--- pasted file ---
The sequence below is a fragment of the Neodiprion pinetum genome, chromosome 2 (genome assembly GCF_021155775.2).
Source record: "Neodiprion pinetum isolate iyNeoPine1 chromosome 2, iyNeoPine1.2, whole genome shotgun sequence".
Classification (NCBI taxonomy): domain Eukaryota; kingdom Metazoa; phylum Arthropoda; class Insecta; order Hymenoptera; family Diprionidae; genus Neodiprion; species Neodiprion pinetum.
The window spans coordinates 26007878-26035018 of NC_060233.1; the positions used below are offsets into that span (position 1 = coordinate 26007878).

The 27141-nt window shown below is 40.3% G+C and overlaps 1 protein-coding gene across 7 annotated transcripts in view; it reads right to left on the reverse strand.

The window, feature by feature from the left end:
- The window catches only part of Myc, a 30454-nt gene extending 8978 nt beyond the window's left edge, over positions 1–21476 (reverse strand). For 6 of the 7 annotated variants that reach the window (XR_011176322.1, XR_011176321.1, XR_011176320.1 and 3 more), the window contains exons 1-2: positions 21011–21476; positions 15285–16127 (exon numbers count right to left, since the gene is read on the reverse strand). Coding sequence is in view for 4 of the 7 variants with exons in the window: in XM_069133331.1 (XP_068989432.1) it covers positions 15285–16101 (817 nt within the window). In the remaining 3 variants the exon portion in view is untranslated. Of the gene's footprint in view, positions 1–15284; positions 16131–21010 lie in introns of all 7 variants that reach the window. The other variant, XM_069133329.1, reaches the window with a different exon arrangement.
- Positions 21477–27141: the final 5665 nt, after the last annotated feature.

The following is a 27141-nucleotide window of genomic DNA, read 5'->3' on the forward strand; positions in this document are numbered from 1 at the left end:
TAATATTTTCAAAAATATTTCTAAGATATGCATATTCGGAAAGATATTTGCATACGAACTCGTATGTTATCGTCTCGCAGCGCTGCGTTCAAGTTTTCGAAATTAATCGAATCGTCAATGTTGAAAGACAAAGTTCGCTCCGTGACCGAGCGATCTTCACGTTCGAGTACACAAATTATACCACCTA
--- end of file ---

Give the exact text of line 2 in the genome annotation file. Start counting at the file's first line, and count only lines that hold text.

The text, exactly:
Source record: "Neodiprion pinetum isolate iyNeoPine1 chromosome 2, iyNeoPine1.2, whole genome shotgun sequence".